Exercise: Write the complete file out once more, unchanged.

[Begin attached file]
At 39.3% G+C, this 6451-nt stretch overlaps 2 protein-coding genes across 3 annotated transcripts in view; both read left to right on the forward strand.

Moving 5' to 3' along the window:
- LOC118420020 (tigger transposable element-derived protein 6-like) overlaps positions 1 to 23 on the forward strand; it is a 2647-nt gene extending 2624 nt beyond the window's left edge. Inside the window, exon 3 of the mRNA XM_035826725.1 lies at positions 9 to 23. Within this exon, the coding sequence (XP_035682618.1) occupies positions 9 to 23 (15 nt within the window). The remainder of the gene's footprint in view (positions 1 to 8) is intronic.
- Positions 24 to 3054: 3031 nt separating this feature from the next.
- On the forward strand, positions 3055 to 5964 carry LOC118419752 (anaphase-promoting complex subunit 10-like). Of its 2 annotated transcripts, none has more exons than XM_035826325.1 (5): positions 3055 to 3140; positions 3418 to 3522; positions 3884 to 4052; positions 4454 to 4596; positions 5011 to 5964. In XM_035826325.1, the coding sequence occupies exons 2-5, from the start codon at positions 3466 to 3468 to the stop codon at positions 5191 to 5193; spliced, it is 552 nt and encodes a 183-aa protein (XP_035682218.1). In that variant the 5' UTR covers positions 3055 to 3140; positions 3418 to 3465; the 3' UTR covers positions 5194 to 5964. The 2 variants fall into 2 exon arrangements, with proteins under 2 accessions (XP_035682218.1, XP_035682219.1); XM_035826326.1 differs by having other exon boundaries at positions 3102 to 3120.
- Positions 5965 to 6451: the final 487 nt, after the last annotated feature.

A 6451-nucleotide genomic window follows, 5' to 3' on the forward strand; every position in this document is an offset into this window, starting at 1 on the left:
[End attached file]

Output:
At 39.3% G+C, this 6451-nt stretch overlaps 2 protein-coding genes across 3 annotated transcripts in view; both read left to right on the forward strand.

Moving 5' to 3' along the window:
- LOC118420020 (tigger transposable element-derived protein 6-like) overlaps positions 1 to 23 on the forward strand; it is a 2647-nt gene extending 2624 nt beyond the window's left edge. Inside the window, exon 3 of the mRNA XM_035826725.1 lies at positions 9 to 23. Within this exon, the coding sequence (XP_035682618.1) occupies positions 9 to 23 (15 nt within the window). The remainder of the gene's footprint in view (positions 1 to 8) is intronic.
- Positions 24 to 3054: 3031 nt separating this feature from the next.
- On the forward strand, positions 3055 to 5964 carry LOC118419752 (anaphase-promoting complex subunit 10-like). Of its 2 annotated transcripts, none has more exons than XM_035826325.1 (5): positions 3055 to 3140; positions 3418 to 3522; positions 3884 to 4052; positions 4454 to 4596; positions 5011 to 5964. In XM_035826325.1, the coding sequence occupies exons 2-5, from the start codon at positions 3466 to 3468 to the stop codon at positions 5191 to 5193; spliced, it is 552 nt and encodes a 183-aa protein (XP_035682218.1). In that variant the 5' UTR covers positions 3055 to 3140; positions 3418 to 3465; the 3' UTR covers positions 5194 to 5964. The 2 variants fall into 2 exon arrangements, with proteins under 2 accessions (XP_035682218.1, XP_035682219.1); XM_035826326.1 differs by having other exon boundaries at positions 3102 to 3120.
- Positions 5965 to 6451: the final 487 nt, after the last annotated feature.

A 6451-nucleotide genomic window follows, 5' to 3' on the forward strand; every position in this document is an offset into this window, starting at 1 on the left: